Aside from offering ecotourism opportunities in Central America, a typical cruise between Florida and California calls at islands in the Western Caribbean and ports along the Pacific coast of Mexico. Cartagena, Colombia, a Caribbean city known for its ancient fort and other Spanish colonial trappings, adds a dash of South American flair to many itineraries.
The star attraction of these cruises—and their real selling point—is, of course, the canal and a set of locks that raises ships 85 feet to Gatun Lake, then lowers them down on the other side, back to sea level. Passengers get up early for the big day, lather on sunscreen, and find a prime viewing spot on the bow as cruise ships mingle with freighters waiting their turns to enter the locks. Passengers on big ships marvel at the tight fit in the locks and snap plenty of pictures of the electric towing locomotives, or “mules,” that help steer the vessels through the bathtub-like chambers that fill with water. A Panama Canal Authority pilot comes aboard to guide each ship, while a narrator describes the locking process and gives historical background. A full transit of the 51-mile-long Panama Canal takes eight or nine hours. Much of the canal is bordered by tropical wilderness.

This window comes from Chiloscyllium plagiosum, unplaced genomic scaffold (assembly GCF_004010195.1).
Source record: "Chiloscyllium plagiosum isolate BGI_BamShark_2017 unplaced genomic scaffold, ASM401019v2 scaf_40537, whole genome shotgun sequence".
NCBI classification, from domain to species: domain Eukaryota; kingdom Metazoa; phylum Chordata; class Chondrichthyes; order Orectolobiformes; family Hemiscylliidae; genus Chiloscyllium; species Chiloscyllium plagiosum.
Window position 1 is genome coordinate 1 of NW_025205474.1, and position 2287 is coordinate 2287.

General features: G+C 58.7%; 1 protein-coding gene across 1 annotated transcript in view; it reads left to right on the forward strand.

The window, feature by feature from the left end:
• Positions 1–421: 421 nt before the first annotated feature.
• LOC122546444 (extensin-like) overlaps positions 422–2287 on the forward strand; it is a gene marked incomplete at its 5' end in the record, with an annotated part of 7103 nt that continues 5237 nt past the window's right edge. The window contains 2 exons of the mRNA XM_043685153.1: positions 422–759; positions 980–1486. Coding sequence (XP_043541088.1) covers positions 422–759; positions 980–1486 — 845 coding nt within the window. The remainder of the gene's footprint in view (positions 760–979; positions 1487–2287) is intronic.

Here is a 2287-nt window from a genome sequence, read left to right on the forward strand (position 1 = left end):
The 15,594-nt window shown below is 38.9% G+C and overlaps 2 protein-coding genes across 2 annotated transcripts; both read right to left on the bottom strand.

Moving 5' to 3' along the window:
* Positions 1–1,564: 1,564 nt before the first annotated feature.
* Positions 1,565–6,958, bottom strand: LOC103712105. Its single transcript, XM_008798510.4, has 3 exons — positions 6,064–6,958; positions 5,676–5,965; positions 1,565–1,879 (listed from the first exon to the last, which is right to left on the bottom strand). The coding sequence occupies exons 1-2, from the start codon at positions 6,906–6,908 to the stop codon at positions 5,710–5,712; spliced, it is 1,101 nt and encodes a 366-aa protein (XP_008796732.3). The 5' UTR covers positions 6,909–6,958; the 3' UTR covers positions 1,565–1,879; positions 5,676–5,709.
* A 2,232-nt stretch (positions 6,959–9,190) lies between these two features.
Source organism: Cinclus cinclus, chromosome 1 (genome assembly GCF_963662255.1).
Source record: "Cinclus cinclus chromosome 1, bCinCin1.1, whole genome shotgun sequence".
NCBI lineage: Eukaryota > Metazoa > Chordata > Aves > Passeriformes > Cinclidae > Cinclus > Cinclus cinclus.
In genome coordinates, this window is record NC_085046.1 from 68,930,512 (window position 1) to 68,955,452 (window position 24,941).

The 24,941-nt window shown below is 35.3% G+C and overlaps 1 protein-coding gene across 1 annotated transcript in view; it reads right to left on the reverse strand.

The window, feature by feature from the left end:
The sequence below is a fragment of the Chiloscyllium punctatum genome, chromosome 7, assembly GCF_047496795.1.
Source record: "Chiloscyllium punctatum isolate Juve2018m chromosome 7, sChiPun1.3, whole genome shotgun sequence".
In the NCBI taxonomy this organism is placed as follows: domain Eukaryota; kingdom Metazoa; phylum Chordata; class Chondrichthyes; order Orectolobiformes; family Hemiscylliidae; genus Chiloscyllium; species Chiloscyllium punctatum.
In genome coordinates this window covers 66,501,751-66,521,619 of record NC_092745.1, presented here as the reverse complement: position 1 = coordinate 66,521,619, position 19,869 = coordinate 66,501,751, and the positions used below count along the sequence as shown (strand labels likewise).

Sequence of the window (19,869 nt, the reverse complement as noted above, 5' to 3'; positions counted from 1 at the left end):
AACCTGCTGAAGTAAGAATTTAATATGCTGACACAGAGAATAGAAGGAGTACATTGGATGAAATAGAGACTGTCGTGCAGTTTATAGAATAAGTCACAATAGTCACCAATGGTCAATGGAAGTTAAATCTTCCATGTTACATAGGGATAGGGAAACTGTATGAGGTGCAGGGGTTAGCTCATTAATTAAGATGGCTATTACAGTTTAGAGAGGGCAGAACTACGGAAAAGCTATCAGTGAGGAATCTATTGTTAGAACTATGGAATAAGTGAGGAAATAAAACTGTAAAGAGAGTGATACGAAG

Much of the canal is bordered by tropical wilderness, a swampy environment that created a breeding ground for mosquito-borne diseases (like malaria and yellow fever) that accounted for most of the 27,000 deaths during the 34 years the canal was being built. The French began the project in 1880, but their efforts to create a sea-level passage ended in failure. The U.S. took over in 1904 during the administration of Theodore Roosevelt, who viewed the canal as providing an important route for American battleships in the region. The American team, opting to build a system of locks, got the job done in just 10 years, and, as a testament to their work, to this day most of the original structures and equipment are still in use. Under a treaty signed in 1977, canal operations passed from the U. S. to Panama at the stroke of midnight on Dec. 31, 1999, ending 85 years of American control of the Canal Zone, now called the Canal Area.